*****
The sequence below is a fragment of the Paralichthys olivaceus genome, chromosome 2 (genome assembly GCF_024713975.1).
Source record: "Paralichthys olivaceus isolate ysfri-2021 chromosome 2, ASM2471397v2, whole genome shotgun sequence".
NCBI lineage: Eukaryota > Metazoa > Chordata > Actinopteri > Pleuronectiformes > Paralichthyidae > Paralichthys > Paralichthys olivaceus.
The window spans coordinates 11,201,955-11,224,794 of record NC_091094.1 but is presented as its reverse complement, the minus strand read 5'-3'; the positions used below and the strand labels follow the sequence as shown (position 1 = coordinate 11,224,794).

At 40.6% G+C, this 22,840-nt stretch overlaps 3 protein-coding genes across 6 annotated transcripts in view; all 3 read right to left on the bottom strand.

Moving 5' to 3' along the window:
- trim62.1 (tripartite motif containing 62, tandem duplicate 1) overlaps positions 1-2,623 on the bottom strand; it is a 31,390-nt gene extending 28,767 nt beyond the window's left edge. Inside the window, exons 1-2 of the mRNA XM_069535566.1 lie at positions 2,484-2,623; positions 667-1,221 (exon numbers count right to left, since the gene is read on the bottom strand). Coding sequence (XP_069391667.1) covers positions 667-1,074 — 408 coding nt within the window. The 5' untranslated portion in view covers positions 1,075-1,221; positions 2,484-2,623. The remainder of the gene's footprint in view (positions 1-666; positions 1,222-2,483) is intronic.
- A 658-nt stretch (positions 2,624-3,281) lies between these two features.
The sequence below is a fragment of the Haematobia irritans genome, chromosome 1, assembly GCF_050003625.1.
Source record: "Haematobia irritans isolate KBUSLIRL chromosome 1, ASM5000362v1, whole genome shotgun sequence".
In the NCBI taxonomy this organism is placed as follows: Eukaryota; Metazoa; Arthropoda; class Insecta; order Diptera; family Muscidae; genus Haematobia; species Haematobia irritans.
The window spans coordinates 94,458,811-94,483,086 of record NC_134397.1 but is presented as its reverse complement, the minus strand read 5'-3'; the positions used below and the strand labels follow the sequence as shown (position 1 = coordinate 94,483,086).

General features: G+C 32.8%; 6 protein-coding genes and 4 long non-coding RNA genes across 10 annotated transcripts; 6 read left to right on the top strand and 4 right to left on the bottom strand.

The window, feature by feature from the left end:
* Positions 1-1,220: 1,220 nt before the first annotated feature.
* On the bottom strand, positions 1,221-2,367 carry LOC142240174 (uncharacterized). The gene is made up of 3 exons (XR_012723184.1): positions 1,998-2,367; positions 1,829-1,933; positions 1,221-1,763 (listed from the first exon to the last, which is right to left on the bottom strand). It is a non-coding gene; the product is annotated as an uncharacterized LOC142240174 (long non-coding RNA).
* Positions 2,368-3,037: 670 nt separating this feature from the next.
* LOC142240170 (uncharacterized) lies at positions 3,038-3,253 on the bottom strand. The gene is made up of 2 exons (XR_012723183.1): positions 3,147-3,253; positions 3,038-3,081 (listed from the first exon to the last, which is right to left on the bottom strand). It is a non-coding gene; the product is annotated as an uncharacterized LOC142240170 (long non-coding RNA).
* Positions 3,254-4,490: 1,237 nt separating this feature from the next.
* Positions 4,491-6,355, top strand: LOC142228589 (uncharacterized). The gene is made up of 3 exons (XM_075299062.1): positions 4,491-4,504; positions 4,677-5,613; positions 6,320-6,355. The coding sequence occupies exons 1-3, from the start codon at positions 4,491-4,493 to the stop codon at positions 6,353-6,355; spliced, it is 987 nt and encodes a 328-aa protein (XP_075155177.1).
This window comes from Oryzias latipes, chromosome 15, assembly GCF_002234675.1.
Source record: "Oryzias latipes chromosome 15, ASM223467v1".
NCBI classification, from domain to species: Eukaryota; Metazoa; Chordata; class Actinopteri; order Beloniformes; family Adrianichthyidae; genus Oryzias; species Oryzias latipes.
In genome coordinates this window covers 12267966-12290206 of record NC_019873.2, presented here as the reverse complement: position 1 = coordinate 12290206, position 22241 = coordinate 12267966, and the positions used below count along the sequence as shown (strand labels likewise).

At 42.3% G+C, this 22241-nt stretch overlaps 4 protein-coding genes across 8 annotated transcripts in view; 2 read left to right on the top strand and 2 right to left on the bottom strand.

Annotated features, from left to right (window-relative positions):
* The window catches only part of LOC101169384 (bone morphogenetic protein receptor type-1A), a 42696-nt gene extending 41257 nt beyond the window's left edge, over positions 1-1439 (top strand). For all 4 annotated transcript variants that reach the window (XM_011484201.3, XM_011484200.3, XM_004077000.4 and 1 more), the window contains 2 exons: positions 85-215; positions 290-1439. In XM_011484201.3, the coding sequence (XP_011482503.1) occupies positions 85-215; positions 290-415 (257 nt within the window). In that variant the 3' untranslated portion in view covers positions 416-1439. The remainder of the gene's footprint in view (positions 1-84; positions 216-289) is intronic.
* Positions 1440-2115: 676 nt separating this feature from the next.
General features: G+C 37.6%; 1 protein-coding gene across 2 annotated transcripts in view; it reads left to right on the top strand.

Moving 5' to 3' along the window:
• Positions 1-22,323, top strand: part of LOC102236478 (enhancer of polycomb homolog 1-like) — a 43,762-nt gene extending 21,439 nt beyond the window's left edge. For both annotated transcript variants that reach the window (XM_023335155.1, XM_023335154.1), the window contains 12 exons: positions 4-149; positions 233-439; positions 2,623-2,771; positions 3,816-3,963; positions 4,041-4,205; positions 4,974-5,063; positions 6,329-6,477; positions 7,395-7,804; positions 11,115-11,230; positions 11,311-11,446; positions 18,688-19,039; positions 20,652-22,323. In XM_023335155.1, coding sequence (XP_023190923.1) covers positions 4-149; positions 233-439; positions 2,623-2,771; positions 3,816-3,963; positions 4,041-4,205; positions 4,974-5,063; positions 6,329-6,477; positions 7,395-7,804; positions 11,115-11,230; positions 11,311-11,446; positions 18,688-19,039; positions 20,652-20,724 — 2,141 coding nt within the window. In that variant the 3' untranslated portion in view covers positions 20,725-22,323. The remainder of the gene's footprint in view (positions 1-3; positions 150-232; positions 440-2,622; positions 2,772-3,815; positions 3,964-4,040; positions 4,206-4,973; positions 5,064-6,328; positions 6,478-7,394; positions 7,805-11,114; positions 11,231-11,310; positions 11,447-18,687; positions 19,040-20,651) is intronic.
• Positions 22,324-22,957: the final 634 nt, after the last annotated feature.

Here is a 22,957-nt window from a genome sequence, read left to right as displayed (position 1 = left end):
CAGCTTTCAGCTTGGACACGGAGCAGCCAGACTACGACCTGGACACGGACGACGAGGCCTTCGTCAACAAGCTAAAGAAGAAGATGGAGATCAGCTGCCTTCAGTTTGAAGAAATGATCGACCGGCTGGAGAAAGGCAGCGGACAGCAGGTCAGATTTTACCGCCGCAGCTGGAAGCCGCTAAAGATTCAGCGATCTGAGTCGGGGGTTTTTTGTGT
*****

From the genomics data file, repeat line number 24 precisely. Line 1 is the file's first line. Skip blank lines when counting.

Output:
In genome coordinates this window covers 12267966-12290206 of record NC_019873.2, presented here as the reverse complement: position 1 = coordinate 12290206, position 22241 = coordinate 12267966, and the positions used below count along the sequence as shown (strand labels likewise).